International Ethical Attitudes and Behaviors: Implications for Organizational Information Security Policy

International Ethical Attitudes and Behaviors: Implications for Organizational Information Security Policy

Dave Yates (University of Maryland, USA) and Albert Harris (Appalachian State University, USA)
DOI: 10.4018/978-1-61692-245-0.ch004
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Abstract

Organizational information security policy must incorporate organizational, societal, and individual level factors. For organizations that operate across national borders, cultural differences in these factors, particularly the ethical attitudes and behaviors of individuals, will impact the effectiveness of these policies. This research looks at the differences in attitudes and behaviors that exist among five different countries and the implications of similarities and differences in these attitudes for organizations formulating information security policies. Building on existing ethical frameworks, we developed a set of ethics scenarios concerning data access, data manipulation, software use, programming abuse, and hardware use. Using survey results from 599 students in five countries, results show that cultural factors are indicative of the differences we expected, but that the similarities and differences among cultures that should be taken into account are complex. We conclude with implications for how organizational policy makers should account for these effects with some specific examples based on our results.
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Introduction

Increasing numbers of organizations are operating multi-nationally, if not globally. Some of these organizations employ workers in locations across the globe; others serve global markets. In either case, these organizations face unique challenges implementing information policy – their stated goals and procedures for managing and securing internal and external information and the systems for storing, transferring, and processing that information. While information security policy deals with every aspect of protecting information, one of the most vulnerable areas of information security is the unethical decisions made by agents of an organization who were trusted to act otherwise, such as employees and sometimes customers. In information security, this is known as the insider threat. Sometimes information security challenges stem from conflicting technological standards, but more often are due to a lack of awareness of different ethical and social norms from one location to another (Lu, Rose, & Blodgett, 1999; Volkema, 2004). For multi-national companies, cultural differences could be a relevant factor when considering insider threats and information security policy.

The importance of both cultural differences and ethical attitudes for information security was recently recognized by world organizations as being highly influential for maintaining information security. Recently, the United Nations Education, Science, and Cultural Organization (UNESCO) has taken as a priority the discussion of what it calls “info-ethics” and the challenges of understanding ethical technology use in different regions of the world, such as Africa, Latin America, and Europe (http://www.unesco.org/webworld). A prominent example is the copying of software outside of licensing agreements, which in some cultures is not seen as unethical, but in others is deemed unethical and illegal. Another example shows that married couples and members of collectivist communities such as Australian aboriginal groups routinely share confidential passwords and personal identification numbers (PINs), despite bank warnings that such information must be kept private (Singh, Cabraal, Demosthenous, Astbrink, & Furlong, 2007). A third example is the Maori people of New Zealand. The Maori have the concept of kaitiakitanga—guardianship and care of data about Maori. Kaitiakitanga introduces the concept of tiaki. Tiaki means to look after and guard, wherein, the emphasis is placed on collective ownership in order to serve purposes of improvement and benefit for all first and foremost. For the Maori, rights of data ownership and intellectual property are subsets, not supersets, of the broader ethic of collective ownership (Kamira, 2007). Cultural differences do not just span countries. Take, for example, the conflicting records management practices in the United States with so-called “sunshine laws”. Florida and Ohio (Sitton, 2006) mandate open access to records that contain personally identifying information, compared to states such as Texas and Iowa that more tightly control government records disclosure.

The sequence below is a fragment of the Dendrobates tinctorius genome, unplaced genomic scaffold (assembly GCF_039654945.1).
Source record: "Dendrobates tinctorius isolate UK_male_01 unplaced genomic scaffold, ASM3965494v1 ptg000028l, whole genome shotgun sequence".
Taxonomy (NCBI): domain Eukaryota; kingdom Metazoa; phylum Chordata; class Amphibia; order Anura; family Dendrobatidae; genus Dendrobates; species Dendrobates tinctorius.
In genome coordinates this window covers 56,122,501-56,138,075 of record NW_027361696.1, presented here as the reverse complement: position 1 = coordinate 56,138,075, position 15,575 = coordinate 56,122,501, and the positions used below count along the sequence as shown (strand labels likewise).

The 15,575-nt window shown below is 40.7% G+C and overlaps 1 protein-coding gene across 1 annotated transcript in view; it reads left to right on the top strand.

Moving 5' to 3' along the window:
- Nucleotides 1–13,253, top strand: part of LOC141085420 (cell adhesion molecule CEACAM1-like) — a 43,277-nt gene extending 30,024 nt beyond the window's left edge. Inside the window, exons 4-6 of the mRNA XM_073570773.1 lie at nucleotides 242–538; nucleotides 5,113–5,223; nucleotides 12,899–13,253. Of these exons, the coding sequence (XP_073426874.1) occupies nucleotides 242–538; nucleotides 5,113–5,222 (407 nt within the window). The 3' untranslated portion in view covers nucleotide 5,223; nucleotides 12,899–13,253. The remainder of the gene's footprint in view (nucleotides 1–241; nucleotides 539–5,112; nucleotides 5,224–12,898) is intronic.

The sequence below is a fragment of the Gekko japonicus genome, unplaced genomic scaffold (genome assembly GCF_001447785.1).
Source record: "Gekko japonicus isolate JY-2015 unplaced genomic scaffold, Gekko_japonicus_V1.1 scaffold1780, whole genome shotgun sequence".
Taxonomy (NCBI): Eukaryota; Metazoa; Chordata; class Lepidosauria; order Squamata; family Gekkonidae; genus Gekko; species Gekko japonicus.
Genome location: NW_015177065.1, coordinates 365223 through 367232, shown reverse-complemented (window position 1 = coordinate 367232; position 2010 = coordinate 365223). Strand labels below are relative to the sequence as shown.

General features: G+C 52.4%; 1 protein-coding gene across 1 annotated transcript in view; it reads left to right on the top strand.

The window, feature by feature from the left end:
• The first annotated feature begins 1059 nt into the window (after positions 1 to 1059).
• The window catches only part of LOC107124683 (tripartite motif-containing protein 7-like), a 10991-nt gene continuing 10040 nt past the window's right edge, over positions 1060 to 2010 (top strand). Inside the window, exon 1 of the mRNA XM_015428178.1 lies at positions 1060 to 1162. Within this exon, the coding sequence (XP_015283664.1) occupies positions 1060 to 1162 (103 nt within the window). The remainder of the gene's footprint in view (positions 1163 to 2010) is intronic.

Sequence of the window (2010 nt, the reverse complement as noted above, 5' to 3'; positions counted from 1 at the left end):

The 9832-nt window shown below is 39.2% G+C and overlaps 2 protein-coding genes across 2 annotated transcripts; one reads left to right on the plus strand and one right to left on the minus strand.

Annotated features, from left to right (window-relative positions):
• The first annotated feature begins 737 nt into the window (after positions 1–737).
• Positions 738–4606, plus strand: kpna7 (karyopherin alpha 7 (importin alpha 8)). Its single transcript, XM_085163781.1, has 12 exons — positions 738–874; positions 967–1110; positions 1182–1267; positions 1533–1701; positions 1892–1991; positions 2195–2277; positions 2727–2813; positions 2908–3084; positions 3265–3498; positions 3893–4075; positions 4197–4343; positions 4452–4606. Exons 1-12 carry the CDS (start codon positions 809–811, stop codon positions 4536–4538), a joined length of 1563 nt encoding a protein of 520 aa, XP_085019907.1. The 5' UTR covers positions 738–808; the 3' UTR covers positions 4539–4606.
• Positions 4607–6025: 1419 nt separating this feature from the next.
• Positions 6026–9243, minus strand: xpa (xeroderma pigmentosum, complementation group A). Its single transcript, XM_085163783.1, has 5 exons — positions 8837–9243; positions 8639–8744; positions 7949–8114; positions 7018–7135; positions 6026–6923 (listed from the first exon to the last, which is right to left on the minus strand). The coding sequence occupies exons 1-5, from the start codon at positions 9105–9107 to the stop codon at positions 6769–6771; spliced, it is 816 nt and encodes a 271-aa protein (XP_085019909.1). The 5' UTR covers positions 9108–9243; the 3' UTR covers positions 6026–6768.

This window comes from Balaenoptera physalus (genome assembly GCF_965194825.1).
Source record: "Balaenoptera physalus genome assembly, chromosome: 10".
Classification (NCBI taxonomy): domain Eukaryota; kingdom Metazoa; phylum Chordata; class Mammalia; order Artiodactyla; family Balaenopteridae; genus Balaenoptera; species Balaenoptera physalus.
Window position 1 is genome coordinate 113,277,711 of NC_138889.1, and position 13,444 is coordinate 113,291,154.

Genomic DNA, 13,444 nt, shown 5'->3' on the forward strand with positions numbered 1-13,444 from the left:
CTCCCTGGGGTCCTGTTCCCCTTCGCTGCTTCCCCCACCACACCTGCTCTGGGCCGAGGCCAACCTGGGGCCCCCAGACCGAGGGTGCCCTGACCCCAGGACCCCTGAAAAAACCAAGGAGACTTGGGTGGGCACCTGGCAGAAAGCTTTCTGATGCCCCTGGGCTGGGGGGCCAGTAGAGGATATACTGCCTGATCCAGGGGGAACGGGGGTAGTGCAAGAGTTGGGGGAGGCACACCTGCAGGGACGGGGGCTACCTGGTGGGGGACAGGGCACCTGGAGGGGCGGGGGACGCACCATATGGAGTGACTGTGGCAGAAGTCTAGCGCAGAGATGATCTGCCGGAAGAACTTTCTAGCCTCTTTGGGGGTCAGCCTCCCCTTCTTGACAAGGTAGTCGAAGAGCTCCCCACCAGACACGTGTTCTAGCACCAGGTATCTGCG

Laws come from ethics, not the other way around. Cultural norms and laws of a country co-evolve; they influence each other, and both are intimately reflective of the relevant ethics. It is our belief however, that while organizations must take local laws into account when formulating and implementing information security policies, they do not always take into account local cultural differences. This is problematic. Understanding laws is only part of the picture; understanding cultural differences is a critical piece of the puzzle. Because the internet operates as one, large and globally interconnected system, the information security practices in one country have implications worldwide. When cultural norms conflict, or are misunderstood, it is difficult to guarantee that information security policies generated in the context of a given cultural norm (such as in the United States) will be effective elsewhere.

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